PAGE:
“When a party of chimpanzees encounters a troop of red colobus [monkeys], the impact hunters tend to be the first to hunt,” Ian Gilby said in the 2008 Harvard press release. “By doing so, they dilute the prey’s defenses, thereby reducing the costs of hunting for other chimpanzees.”
So what next? Gilby is now interested in studying the genetics that might lie behind some male chimpanzees being more risk-taking, more gung ho hunters than other chimpanzees. Just as in humans, individual differences in chimpanzees’ genes, in their DNA, could account for complex group behaviors.
So are chimpanzees being nice when they help others in hunts and share pieces of meat? While the jury is still out on the origins of cooperation and social behavior, many chimpanzees may participate in what looks like cooperative behaviors out of self-interest: they are more likely to succeed once impact hunters have made the first move.
Want to learn more about cooperative chimpanzee behavior? Visit the Jane Goodall Institute Research Center website, and the Visual World Investigate Lab at the Nature Research Center in the NC Museum of Natural Sciences, where you can watch videos of chimpanzees hunting in the wild.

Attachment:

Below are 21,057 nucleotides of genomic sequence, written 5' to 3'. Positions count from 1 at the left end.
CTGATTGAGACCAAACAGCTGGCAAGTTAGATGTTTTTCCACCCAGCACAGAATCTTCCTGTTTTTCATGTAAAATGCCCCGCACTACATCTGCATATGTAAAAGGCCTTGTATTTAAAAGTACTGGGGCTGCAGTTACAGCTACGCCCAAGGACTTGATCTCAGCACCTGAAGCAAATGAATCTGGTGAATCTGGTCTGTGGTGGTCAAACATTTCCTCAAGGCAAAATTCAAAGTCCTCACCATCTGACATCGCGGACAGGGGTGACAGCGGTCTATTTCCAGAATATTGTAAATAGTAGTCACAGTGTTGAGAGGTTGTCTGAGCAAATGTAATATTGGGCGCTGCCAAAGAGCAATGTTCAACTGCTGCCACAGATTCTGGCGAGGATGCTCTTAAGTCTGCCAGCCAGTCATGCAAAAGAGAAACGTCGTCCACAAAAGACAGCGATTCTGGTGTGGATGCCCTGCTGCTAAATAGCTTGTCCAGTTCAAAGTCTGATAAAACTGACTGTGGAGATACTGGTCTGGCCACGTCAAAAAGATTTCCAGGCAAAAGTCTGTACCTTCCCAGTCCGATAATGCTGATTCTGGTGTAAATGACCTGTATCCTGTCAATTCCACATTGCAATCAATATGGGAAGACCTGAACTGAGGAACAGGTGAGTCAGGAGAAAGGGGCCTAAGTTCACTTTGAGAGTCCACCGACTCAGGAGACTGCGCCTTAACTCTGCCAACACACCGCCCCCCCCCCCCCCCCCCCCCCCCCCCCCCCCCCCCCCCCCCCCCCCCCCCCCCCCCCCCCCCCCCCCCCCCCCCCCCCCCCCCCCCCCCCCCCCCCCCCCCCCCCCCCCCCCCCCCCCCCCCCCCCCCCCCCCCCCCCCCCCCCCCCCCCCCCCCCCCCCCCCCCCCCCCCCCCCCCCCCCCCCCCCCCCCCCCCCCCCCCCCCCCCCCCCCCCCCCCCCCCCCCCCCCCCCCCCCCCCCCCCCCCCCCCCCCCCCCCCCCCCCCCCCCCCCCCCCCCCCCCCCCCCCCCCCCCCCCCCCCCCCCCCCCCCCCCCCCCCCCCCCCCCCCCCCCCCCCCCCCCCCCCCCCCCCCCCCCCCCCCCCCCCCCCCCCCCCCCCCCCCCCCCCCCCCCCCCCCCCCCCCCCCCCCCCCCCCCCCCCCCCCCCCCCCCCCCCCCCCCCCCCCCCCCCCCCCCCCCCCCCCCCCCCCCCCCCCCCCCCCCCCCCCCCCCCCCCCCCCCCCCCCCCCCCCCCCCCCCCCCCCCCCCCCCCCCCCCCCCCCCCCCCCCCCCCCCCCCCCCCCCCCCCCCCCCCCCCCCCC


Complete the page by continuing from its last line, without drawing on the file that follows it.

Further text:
Summer is nearly upon us, marking the onset of hot sunny days under crystal-clear skies. What better way to usher in the new season than observing, up-close, the reason for the season — our star, the Sun. We are now in the midst of a particularly fabulous year for catching the Sun spewing amazing activity our way!
While we could never survive a trip to the Sun, being incinerated long before reaching our destination, we can observe the Sun in fine detail from telescopes on Earth and in space, and even right here in Raleigh through an observing extension of the Astronomy & Space Observation Lab at the Nature Research Center (NRC).